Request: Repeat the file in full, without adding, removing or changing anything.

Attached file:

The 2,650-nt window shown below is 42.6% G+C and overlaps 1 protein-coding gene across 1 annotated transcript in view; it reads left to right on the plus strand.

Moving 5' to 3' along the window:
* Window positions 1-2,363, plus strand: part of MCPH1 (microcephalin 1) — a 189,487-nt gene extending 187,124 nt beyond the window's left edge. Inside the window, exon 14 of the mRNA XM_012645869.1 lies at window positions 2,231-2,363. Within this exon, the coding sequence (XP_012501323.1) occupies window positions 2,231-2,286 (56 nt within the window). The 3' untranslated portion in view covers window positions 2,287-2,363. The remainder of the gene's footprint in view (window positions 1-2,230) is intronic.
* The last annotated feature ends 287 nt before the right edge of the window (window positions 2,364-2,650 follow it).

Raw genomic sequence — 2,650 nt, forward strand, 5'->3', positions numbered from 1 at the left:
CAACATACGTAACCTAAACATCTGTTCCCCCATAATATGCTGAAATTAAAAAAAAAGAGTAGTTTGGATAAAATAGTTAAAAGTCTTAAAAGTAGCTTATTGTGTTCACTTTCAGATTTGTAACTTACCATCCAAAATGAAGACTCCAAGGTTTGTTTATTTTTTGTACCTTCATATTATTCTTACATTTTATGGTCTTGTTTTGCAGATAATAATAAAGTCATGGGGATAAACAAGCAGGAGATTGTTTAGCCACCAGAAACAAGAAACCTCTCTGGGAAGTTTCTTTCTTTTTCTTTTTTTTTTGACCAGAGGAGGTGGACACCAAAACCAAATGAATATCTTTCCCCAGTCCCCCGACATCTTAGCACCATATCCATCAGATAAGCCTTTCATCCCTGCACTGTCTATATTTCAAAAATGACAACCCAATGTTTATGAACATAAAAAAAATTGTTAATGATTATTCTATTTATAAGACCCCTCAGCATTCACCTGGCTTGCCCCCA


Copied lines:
The 2,650-nt window shown below is 42.6% G+C and overlaps 1 protein-coding gene across 1 annotated transcript in view; it reads left to right on the plus strand.

Moving 5' to 3' along the window:
* Window positions 1-2,363, plus strand: part of MCPH1 (microcephalin 1) — a 189,487-nt gene extending 187,124 nt beyond the window's left edge. Inside the window, exon 14 of the mRNA XM_012645869.1 lies at window positions 2,231-2,363. Within this exon, the coding sequence (XP_012501323.1) occupies window positions 2,231-2,286 (56 nt within the window). The 3' untranslated portion in view covers window positions 2,287-2,363. The remainder of the gene's footprint in view (window positions 1-2,230) is intronic.
* The last annotated feature ends 287 nt before the right edge of the window (window positions 2,364-2,650 follow it).

Raw genomic sequence — 2,650 nt, forward strand, 5'->3', positions numbered from 1 at the left:
CAACATACGTAACCTAAACATCTGTTCCCCCATAATATGCTGAAATTAAAAAAAAAGAGTAGTTTGGATAAAATAGTTAAAAGTCTTAAAAGTAGCTTATTGTGTTCACTTTCAGATTTGTAACTTACCATCCAAAATGAAGACTCCAAGGTTTGTTTATTTTTTGTACCTTCATATTATTCTTACATTTTATGGTCTTGTTTTGCAGATAATAATAAAGTCATGGGGATAAACAAGCAGGAGATTGTTTAGCCACCAGAAACAAGAAACCTCTCTGGGAAGTTTCTTTCTTTTTCTTTTTTTTTTGACCAGAGGAGGTGGACACCAAAACCAAATGAATATCTTTCCCCAGTCCCCCGACATCTTAGCACCATATCCATCAGATAAGCCTTTCATCCCTGCACTGTCTATATTTCAAAAATGACAACCCAATGTTTATGAACATAAAAAAAATTGTTAATGATTATTCTATTTATAAGACCCCTCAGCATTCACCTGGCTTGCCCCCA